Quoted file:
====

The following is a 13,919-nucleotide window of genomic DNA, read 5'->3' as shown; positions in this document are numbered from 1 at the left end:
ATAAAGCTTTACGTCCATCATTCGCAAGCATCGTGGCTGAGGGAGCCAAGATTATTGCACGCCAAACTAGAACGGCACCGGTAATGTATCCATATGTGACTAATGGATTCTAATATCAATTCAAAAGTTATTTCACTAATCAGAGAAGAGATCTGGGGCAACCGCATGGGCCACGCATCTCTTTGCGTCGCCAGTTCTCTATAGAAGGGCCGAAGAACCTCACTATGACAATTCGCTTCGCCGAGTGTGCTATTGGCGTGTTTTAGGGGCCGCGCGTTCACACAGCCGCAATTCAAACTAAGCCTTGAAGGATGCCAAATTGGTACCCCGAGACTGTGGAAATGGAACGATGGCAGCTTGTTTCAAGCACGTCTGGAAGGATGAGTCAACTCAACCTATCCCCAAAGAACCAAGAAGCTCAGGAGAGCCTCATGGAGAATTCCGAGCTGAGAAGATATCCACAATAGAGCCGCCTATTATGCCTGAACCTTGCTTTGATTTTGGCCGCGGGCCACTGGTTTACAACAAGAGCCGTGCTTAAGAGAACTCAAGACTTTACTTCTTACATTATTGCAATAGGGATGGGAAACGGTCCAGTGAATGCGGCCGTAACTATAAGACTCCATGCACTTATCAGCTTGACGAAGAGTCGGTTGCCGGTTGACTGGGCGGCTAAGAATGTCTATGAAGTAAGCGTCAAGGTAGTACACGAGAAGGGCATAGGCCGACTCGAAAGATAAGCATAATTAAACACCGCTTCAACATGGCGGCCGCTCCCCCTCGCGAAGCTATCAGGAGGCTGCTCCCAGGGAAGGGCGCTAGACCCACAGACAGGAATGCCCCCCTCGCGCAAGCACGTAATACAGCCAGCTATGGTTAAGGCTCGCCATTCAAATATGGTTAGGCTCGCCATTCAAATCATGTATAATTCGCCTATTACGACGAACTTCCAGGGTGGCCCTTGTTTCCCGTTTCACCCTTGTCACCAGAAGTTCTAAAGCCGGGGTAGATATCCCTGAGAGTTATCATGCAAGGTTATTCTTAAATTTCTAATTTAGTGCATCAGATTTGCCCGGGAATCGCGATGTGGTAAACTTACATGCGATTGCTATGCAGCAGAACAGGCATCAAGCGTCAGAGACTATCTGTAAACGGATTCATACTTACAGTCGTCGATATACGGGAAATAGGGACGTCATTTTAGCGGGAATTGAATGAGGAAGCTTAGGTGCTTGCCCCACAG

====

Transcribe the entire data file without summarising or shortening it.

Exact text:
The following is a 13,919-nucleotide window of genomic DNA, read 5'->3' as shown; positions in this document are numbered from 1 at the left end:
ATAAAGCTTTACGTCCATCATTCGCAAGCATCGTGGCTGAGGGAGCCAAGATTATTGCACGCCAAACTAGAACGGCACCGGTAATGTATCCATATGTGACTAATGGATTCTAATATCAATTCAAAAGTTATTTCACTAATCAGAGAAGAGATCTGGGGCAACCGCATGGGCCACGCATCTCTTTGCGTCGCCAGTTCTCTATAGAAGGGCCGAAGAACCTCACTATGACAATTCGCTTCGCCGAGTGTGCTATTGGCGTGTTTTAGGGGCCGCGCGTTCACACAGCCGCAATTCAAACTAAGCCTTGAAGGATGCCAAATTGGTACCCCGAGACTGTGGAAATGGAACGATGGCAGCTTGTTTCAAGCACGTCTGGAAGGATGAGTCAACTCAACCTATCCCCAAAGAACCAAGAAGCTCAGGAGAGCCTCATGGAGAATTCCGAGCTGAGAAGATATCCACAATAGAGCCGCCTATTATGCCTGAACCTTGCTTTGATTTTGGCCGCGGGCCACTGGTTTACAACAAGAGCCGTGCTTAAGAGAACTCAAGACTTTACTTCTTACATTATTGCAATAGGGATGGGAAACGGTCCAGTGAATGCGGCCGTAACTATAAGACTCCATGCACTTATCAGCTTGACGAAGAGTCGGTTGCCGGTTGACTGGGCGGCTAAGAATGTCTATGAAGTAAGCGTCAAGGTAGTACACGAGAAGGGCATAGGCCGACTCGAAAGATAAGCATAATTAAACACCGCTTCAACATGGCGGCCGCTCCCCCTCGCGAAGCTATCAGGAGGCTGCTCCCAGGGAAGGGCGCTAGACCCACAGACAGGAATGCCCCCCTCGCGCAAGCACGTAATACAGCCAGCTATGGTTAAGGCTCGCCATTCAAATATGGTTAGGCTCGCCATTCAAATCATGTATAATTCGCCTATTACGACGAACTTCCAGGGTGGCCCTTGTTTCCCGTTTCACCCTTGTCACCAGAAGTTCTAAAGCCGGGGTAGATATCCCTGAGAGTTATCATGCAAGGTTATTCTTAAATTTCTAATTTAGTGCATCAGATTTGCCCGGGAATCGCGATGTGGTAAACTTACATGCGATTGCTATGCAGCAGAACAGGCATCAAGCGTCAGAGACTATCTGTAAACGGATTCATACTTACAGTCGTCGATATACGGGAAATAGGGACGTCATTTTAGCGGGAATTGAATGAGGAAGCTTAGGTGCTTGCCCCACAG